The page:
Jane Kassim, a teaching assistant from the UK, was born without a uterus and never had a chance to become pregnant. She and her partner decided to choose parenthood with the help of Jane's cousin, who acted as a surrogate mother for her twin babies. Jane was ecstatic to become a mother, but shocked to find out that unlike other moms, including adoptive moms she would not be entitled to paid maternity leave!
Jane and her family have spoken to their member of parliament, John Healey, who is now lobbying for a change in the law. He said: "There are probably about 100 children born in this country each year by surrogate mums. The number is growing, society is changing and the law needs to catch up. Maternity rights are there to help mothers and their newly born babies through the earliest months of the child's life, when time together is most needed."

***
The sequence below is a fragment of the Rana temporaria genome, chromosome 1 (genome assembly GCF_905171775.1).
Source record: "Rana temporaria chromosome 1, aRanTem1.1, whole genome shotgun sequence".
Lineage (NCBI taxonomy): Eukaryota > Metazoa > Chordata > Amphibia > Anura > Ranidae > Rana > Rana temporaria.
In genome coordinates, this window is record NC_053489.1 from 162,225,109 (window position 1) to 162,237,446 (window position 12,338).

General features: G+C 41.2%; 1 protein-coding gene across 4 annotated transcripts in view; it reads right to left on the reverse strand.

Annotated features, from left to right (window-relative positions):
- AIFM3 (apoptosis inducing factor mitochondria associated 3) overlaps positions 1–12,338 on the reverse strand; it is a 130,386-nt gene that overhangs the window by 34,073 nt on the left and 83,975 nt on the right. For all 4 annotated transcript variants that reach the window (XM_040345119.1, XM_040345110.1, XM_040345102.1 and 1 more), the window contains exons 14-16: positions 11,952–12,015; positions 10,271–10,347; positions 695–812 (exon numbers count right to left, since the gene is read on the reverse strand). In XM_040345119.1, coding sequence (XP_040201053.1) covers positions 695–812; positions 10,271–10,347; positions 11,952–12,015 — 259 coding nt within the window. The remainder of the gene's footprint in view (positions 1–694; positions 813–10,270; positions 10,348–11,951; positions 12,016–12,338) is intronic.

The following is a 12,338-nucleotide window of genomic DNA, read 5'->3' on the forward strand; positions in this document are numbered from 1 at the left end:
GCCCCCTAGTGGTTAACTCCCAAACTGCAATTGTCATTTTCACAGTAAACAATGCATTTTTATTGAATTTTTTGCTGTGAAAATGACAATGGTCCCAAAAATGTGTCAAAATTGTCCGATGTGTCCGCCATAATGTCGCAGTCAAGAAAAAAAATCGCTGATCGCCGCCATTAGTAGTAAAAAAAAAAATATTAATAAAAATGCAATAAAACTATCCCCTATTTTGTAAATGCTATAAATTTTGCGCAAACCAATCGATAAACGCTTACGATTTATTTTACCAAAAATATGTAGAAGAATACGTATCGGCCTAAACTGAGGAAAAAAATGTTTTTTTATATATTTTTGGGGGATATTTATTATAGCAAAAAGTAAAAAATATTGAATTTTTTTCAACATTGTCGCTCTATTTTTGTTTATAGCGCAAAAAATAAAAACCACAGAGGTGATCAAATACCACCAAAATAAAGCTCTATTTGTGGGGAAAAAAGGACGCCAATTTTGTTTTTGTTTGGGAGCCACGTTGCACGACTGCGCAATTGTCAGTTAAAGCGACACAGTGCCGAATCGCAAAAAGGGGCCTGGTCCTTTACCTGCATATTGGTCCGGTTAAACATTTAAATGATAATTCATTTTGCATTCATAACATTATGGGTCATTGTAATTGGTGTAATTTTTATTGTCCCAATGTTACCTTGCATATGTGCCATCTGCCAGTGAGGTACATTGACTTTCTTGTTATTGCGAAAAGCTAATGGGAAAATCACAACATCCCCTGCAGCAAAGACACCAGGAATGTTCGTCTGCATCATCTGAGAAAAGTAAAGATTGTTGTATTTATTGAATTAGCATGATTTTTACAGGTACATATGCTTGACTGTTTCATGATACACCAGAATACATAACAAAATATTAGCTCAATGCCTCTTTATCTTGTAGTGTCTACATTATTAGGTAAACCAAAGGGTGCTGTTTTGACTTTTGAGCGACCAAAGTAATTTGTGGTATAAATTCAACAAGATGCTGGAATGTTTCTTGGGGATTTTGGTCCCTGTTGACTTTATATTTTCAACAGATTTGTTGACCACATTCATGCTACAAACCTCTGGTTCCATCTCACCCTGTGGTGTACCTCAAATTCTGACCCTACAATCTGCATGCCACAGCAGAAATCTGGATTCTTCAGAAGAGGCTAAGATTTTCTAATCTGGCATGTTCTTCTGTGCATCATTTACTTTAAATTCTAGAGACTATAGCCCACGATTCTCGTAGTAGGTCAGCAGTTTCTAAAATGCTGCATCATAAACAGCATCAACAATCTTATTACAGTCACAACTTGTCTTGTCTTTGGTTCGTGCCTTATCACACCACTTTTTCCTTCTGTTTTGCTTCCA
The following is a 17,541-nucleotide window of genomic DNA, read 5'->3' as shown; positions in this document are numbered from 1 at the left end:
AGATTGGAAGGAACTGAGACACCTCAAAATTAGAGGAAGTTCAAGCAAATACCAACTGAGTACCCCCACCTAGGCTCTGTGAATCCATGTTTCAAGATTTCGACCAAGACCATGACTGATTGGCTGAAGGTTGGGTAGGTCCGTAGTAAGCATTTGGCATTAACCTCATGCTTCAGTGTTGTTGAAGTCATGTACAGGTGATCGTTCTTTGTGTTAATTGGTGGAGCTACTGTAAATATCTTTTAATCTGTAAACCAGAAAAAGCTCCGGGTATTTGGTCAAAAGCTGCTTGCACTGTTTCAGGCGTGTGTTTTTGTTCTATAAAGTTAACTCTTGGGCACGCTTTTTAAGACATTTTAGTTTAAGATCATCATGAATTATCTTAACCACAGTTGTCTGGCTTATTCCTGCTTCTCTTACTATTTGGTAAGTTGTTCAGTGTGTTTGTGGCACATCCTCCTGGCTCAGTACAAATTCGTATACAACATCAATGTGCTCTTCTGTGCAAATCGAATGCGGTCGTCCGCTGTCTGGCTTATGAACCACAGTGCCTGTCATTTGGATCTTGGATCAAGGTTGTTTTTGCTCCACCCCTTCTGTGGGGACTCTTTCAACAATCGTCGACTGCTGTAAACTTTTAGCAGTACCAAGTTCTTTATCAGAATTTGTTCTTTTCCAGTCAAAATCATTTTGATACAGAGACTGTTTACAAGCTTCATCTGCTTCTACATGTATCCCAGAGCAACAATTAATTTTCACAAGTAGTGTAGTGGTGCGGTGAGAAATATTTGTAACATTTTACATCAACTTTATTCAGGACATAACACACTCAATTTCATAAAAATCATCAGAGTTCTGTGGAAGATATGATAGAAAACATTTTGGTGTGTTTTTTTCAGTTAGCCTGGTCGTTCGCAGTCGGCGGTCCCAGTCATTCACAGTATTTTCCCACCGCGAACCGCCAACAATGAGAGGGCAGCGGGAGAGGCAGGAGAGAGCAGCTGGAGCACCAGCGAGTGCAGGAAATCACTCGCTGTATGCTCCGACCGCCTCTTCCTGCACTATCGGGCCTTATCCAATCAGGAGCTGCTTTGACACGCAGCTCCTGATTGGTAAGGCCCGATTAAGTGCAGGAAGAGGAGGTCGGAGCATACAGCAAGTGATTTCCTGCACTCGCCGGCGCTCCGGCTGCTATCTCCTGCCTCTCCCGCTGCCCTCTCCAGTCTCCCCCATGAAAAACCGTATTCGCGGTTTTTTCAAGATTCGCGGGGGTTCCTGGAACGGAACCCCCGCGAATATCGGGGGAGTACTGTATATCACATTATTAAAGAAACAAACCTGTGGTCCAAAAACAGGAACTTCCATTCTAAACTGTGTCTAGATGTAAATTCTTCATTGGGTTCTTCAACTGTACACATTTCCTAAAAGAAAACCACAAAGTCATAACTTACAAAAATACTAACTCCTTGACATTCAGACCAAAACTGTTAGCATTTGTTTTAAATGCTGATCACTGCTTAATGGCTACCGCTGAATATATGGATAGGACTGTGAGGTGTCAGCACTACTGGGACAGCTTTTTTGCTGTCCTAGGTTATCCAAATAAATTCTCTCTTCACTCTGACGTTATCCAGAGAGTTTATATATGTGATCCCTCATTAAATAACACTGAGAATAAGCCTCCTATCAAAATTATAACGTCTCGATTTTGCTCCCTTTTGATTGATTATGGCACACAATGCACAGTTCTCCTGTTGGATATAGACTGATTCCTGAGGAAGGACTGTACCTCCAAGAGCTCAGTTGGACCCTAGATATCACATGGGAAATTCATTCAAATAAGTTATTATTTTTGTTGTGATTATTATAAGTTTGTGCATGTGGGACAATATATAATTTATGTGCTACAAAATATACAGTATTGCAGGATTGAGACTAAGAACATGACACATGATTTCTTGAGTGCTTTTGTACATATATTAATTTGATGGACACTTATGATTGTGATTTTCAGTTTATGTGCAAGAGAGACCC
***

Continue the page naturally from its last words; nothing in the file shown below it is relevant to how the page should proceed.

Jane has managed to come to an arrangement with her employer in the meantime, but was initially told that she would only be able to get 13 weeks of unpaid parental leave... which she argued simply wasn't enough to bond with her new twin daughters. Jane Kassim explained: "When I inquired I was told I wasn't entitled to any kind of maternity leave or pay apart from 13 weeks parental leave which would be unpaid. Obviously no one can live on that and you need time to bond with your children as well and I need longer than 13 weeks to do that. Under current law people like me don't have the maternity rights that mothers who give birth themselves or woman who adopt are entitled to."
The rights of parents who had babies through a surrogate mother were already discussed in the European Court of Justice as well, because a woman sued her employer for the same reason. Hopefully, Jane's case will lead to a law change so that parents in Britain won't have to face this problem again in the future.